At Home With Jim James: A Conversation About One Record

Jim James Photo by: Sheva Kafai

Jim James was 21 years old and shopping at Ear X-tacy, the legendary Louisville record store, when he first discovered the George Harrison album that would change his life. He was talking to a friend who worked there, Jeremy Podgursky, the singer and guitarist in a band called the Pennies, which was at the time playing a lot of shows with James's then-new rock band, My Morning Jacket. And so when James told Podgursky how much he loved the song "Long Long Long," a Harrison-written song from The White Album, Podgursky responded, "Well then you must love All Things Must Pass," James didn't yet know the 1970 rock masterpiece, Harrison's first solo album after the Beatles broke up—but he bought it that day. "There are so many records you've found that you really don't remember the exact moment you found it," James recalls now. "But this one—I remember the day, I remember what my bedroom looked like, I remember the person who told me about it. I remember so clearly everything about it." 

All Things Must Pass is a gorgeously textured, three-LP document of Harrison's deeply felt journey through spirituality, influenced in part by Hinduism, the Tao Te Ching, and the folk and gospel albums the itinerant Beatle was imbibing through the 1960s. It's perhaps reflective of the cultural tenor of 1970 that an album with one entire LP dedicated entirely to instrumental jams went to Number 1 across the world, but for James, its resonance is also because of Harrison's ability to convey yearning through his music—particularly in its gentle lead single, "My Sweet Lord." "There was something that spoke to me about him because he seemed like the odd man out, the outcast, and I've always felt like that in my life," says James. "And there's something aching about his songs—I mean, I love all the Beatles. But there's just something about George's ache that I really felt was just so… peculiar, the way his soul emitted light and sound. And this desire from him to try and bring spirituality and those deeper things into it always blew my mind."

Jim James Photo by: Sheva Kafai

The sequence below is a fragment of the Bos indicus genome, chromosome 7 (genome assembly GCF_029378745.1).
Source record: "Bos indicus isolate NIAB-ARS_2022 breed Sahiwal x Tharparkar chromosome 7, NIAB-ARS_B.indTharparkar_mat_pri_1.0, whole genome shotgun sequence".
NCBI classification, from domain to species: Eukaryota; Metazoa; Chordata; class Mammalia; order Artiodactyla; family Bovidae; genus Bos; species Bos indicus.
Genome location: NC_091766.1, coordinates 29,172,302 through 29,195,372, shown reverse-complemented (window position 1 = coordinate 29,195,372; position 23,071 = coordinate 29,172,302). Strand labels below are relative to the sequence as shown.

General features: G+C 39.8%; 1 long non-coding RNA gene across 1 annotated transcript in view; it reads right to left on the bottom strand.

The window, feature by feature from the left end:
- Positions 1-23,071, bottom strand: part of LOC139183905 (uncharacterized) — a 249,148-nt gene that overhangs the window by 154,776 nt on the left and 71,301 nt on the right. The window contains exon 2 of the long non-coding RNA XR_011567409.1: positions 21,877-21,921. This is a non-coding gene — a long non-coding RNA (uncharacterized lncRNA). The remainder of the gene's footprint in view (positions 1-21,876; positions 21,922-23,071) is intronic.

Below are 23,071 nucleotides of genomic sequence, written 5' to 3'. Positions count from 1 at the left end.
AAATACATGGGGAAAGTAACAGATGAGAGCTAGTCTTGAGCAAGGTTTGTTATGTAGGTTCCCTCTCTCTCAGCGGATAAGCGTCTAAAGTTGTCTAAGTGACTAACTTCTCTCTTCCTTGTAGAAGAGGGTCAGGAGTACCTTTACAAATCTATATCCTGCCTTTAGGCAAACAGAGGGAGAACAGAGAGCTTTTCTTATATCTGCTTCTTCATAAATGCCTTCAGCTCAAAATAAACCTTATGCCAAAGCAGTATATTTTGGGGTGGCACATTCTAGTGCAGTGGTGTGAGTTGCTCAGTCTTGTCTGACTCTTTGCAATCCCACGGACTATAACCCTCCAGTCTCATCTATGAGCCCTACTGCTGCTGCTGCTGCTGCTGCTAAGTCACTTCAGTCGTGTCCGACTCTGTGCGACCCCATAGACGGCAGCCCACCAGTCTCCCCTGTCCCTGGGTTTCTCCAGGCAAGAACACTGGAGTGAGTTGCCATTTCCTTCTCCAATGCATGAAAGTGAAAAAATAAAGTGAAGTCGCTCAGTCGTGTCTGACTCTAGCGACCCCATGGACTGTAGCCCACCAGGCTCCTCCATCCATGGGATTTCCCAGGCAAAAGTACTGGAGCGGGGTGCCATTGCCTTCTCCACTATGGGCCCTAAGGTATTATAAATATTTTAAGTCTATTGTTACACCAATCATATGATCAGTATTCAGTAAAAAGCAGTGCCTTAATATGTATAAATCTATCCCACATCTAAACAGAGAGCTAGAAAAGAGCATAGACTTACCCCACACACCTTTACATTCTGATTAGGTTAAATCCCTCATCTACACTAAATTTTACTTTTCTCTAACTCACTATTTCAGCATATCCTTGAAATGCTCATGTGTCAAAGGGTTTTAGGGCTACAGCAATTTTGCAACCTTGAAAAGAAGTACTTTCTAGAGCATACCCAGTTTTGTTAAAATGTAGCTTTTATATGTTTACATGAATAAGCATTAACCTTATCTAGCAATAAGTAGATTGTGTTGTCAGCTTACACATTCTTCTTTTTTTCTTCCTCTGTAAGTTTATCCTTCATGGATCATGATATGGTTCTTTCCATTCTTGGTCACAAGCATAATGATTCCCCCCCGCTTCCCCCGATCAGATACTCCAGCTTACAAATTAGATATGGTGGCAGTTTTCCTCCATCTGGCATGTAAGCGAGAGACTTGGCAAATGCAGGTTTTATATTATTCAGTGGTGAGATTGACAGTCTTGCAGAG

Harrison died in 2001, not long after James discovered All Things Must Pass, so for him "it took on this cosmic thing, this extra sadness, because I was just so in love with this music… It's crazy because [the album] is so long, but the whole thing is just so deep and so wise, and there's some of it that's so silly and childlike. It's really a bold, brave statement from somebody that was so successful."

All Things Must Pass was important enough in James's musical evolution that in 2009, his first solo EP, Tribute to, consisted entirely of Harrison covers. "My Sweet Lord," in particular, is in constant rotation. "The word 'God' or the word 'Lord,' to me, means a more universal consciousness. I believe we are all God and that God is love and God is everything." he says. "With 'My Sweet Lord,' I just feel this universal wash of love. There's a certain hypnosis; it's almost like air to me. It sustains me and keeps me alive the way really no other song has, because it doesn't project itself. Alice Coltrane's music is similar to me, where there's this beautiful expansion of consciousness and love and god and awareness—this deep ache of what we go through on Earth, trying to understand our role in the cosmic scheme of it all." 

Jim James dropping the needle on "My Sweet Lord" Photo by: Sheva Kafai

When James mentions that he breathes "My Sweet Lord" like air, he means almost literally. "Sometimes for weeks or months, I really don't listen to any other songs. I listen to it on vinyl a lot, but I listen to it on Spotify in the car or wherever, and every single year when they do Spotify Wrapped and present your top song to you and it's this big surprise: 'Your top song of 2019 was 'My Sweet Lord.' Every single year, 'My Sweet Lord' comes on. 'You're in the 999999th percentile.' They're like, 'What's wrong with this dude," he laughs.

My Morning Jacket is currently in the studio recording their tenth studio album (out early 2025), and besides that, they're almost constantly on the road touring. So when he first used his Wrensilva console, he "just sat there and cranked it and really bathed in it" on vinyl. (He also listened to Eddie Dunstedter's Where Dreams Come True, an album of songs on pipe organ from 1961.) James decided to place his console where his TV was mounted, and so when it arrived he simply "ripped [the TV] off the wall and gave it to the people who delivered the Wrensilva," he said. "So now when I walk in I see this beautiful piece of reality rather than a fucking TV. And the movers who brought the Wrensilva over were so stoked, they took the TV away, it was perfect."